Submitted by Gonzalo Lira via Gonzalo Lira blog,
If policymakers were gunfighters, they’d be out of bullets: They have run out of effective policy tools to improve the economy.
So the question is simple: If there is a recession in 2014, and policymakers are out of bullets, how will it play out across the American economy?
Recently, Deutsche Bank’s Jim Reid very astutely pointed out that the current “expansion” of the U.S. economy is on its fifth year—the seventh longest in history.
We are due for a recession.
Now, before facing up to a possible 2014 recession, let’s ask ourselves: What happened during the last recession?
No one can quite agree as to the specific causes of the 2007–09 recession—and fighting that particular fight isn’t the point of this essay. But we can all more or less agree that global overindebtedness caused a mini-Minsky Moment, whereby borrowers could no longer borrow enough to keep from defaulting on their previous loans. Hence September 2008. Hence the collective global “Ahhh!!!!” moment that we all recall with such sweet and fond nostalgia.
To stave off what looked like financial and economic Armageddon, the Treasury Department first under Henry Paulson and then under Timothy Geithner, and the Federal Reserve under Ben Bernanke, basically threw money into the economy: The Treasury’s Troubled Asset Relief Program (TARP) originally authorized $700 billion to buy up toxic assets, while the Fed created the Maiden Lane vehicles, lowered interest rates to zero (zero interest-rate policy, ZIRP), and simultaneously created money by way of the various iterations of Quantitative Easing (QE).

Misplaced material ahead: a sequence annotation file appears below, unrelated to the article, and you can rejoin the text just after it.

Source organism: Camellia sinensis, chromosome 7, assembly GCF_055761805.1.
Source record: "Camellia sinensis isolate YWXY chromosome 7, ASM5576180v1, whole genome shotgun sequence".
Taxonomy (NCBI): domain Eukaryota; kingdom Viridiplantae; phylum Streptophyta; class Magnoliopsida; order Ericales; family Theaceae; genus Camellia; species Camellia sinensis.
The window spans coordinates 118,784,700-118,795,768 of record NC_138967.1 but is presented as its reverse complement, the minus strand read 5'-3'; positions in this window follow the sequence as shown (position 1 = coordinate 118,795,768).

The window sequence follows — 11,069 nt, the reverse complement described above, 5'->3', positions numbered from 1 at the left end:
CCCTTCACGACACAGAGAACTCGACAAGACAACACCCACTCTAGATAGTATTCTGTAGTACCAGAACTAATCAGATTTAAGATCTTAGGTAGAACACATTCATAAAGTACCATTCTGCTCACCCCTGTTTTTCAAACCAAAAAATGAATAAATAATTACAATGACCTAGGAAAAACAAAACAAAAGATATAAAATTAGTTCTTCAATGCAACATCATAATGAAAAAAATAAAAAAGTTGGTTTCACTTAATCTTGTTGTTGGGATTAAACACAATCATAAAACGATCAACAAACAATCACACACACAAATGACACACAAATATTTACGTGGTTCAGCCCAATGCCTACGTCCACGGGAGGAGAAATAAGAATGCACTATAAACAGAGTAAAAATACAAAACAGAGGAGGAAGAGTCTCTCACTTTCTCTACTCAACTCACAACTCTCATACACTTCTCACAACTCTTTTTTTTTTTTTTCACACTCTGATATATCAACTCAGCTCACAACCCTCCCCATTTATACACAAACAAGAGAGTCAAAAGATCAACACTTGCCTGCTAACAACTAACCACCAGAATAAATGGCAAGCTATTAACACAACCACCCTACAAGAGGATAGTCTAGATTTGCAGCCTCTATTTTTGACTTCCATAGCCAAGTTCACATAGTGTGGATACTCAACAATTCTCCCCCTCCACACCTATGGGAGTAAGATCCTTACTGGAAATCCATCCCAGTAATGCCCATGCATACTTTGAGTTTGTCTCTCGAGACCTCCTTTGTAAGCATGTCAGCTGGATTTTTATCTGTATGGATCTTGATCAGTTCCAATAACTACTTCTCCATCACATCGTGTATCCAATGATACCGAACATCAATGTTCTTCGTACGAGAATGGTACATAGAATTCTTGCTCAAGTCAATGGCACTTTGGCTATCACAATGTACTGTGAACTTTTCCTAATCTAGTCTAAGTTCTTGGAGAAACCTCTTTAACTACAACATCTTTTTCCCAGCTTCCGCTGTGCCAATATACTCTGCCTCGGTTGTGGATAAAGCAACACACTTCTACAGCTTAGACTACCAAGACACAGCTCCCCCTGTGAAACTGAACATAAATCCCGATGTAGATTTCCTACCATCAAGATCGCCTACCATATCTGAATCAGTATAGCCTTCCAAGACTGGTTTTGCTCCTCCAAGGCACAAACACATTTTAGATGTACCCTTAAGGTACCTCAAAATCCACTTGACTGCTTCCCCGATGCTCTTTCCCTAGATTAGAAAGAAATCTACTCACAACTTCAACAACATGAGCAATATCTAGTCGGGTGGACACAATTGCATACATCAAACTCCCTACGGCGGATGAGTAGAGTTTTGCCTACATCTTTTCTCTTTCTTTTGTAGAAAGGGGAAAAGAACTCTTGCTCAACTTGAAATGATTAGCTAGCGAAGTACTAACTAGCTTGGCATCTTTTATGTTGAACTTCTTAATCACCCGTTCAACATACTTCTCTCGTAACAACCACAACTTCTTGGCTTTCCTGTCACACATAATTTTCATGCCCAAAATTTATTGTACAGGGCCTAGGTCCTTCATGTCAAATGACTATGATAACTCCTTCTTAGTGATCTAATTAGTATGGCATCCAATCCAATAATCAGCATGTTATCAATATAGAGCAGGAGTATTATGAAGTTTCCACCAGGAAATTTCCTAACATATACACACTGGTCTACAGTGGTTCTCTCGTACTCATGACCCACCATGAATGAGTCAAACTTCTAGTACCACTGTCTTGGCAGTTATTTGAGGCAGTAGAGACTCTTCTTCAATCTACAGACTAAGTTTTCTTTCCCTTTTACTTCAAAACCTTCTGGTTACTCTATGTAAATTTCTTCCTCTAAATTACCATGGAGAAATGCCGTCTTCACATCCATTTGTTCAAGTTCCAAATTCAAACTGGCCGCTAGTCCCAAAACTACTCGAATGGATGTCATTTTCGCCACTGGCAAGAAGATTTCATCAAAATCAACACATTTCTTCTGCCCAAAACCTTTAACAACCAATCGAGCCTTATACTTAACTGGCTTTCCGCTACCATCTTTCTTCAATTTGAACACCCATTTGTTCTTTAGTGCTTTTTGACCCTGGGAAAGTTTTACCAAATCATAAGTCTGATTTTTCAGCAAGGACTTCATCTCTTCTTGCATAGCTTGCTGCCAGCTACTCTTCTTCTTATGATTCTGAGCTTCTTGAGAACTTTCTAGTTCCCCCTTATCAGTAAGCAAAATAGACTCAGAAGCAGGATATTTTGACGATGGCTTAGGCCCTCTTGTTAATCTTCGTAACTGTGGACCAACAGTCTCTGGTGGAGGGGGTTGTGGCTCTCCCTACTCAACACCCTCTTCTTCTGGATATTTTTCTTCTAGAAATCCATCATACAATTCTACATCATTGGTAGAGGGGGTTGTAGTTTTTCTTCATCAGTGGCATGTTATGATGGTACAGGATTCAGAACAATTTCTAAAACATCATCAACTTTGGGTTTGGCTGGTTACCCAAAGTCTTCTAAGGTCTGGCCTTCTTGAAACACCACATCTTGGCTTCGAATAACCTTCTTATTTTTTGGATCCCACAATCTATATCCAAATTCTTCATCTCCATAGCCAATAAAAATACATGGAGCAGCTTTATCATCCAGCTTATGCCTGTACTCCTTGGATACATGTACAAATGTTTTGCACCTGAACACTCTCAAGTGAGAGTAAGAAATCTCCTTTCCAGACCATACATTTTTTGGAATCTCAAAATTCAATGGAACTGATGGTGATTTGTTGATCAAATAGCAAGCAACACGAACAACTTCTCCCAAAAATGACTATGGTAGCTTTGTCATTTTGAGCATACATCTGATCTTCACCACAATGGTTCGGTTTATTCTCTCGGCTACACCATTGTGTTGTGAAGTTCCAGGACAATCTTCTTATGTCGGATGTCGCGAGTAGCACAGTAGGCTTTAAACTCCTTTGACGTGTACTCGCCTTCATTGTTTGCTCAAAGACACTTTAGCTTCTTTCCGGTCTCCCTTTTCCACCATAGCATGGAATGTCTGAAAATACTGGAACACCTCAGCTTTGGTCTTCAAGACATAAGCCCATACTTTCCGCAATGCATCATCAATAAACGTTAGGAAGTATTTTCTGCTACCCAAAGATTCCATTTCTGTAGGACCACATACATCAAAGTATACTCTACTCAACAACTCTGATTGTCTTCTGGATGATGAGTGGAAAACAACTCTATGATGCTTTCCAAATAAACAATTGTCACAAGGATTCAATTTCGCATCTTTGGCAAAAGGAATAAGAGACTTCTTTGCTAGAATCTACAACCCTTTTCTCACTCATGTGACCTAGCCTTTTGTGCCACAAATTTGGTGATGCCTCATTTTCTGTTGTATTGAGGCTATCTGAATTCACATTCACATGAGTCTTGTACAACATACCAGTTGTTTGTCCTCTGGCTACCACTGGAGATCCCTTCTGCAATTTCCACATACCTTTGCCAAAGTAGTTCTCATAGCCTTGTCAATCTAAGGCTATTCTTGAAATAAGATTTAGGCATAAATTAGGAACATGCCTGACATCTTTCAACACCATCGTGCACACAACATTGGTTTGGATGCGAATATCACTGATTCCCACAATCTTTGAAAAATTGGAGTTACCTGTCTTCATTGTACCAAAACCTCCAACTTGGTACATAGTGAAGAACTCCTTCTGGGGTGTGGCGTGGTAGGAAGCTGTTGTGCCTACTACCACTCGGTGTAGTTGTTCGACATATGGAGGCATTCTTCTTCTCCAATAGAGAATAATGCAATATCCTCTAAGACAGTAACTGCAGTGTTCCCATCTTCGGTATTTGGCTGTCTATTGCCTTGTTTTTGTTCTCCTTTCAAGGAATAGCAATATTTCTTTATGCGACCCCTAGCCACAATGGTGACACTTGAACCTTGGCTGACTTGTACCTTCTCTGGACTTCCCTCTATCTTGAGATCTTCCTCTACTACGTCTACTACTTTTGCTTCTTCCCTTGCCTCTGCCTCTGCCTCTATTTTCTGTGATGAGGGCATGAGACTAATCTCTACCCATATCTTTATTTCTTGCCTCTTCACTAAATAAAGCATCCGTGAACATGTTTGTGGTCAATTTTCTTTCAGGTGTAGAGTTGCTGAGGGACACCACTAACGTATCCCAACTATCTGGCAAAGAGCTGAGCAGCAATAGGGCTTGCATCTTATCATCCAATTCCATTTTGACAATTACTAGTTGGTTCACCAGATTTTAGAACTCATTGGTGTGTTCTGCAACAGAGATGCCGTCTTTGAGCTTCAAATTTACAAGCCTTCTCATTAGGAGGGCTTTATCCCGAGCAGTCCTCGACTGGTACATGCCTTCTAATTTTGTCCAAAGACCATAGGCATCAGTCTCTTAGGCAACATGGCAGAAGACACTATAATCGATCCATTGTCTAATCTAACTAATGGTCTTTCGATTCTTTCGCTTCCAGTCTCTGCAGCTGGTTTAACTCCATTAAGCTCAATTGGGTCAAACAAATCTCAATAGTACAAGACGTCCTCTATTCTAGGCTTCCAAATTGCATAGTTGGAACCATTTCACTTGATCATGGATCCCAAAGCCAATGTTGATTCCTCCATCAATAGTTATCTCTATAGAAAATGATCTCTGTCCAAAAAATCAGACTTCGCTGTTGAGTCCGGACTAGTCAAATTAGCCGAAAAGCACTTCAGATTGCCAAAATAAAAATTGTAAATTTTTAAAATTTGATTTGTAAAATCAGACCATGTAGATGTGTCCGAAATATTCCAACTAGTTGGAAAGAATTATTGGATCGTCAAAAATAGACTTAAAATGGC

Combined, these Treasury and Fed programs prevented the bankruptcies of the so-called “systemically important” (a.k.a., “Too Big To Fail”) banks, and provided the U.S. Federal government with the cash to carry out the 2009 stimulus program. After all, had it not been for the Fed’s purchases of Treasury bonds by way of QE, the yields on the government’s bonds would have risen so high that the stimulus program could not have been financed, let alone the +$1 trillion deficits of 2009, 2010, 2011 and 2012.
But screw the deficit—the Treasury and Fed measures saved everybody’s bacon. Equities crashed? Houses underwater? 401(k)’s in the toilet? Thanks to TARP, ZIRP and QE, they rebounded.
Rather than take the hit, work out the bad loans, and organically regrow the economy, the Treasury and Fed measures were essentially morphine—or heroin—to dull the pain of the Global Financial Crisis: They made us feel great, but the disease is still there.
Overindebtedness. Bad debts piled on top of bad debts.
Now because of the Treasury’s and especially the Fed’s morphine/heroin drip, starting in Q3 of 2009, the American economy’s gross domestic product has been expanding, which economists hail as the end of the 2007–09 recession, and the beginning of the current “expansion”.
(Re. the “expansion”: Nevermind that unemployment was scrapping 10% as late as Q3 of 2011, and that as of Q4 of 2013, we are still at 7% U-3 unemployment—and this U-3 figure ignores the long-term unemployed, who have simply given up, reducing the employment participation rate to historic lows, thereby skewing the real unemployment figure something awful.)
So here we are in Q4 of 2013, staring down the barrel of 2014, suspecting—fearing—that we might have a recession staring right back at us.
Question: What could the Federal government and the Federal Reserve realistically do, to avert a recession in 2014? Or if not avert it, at least ameliorate its effects?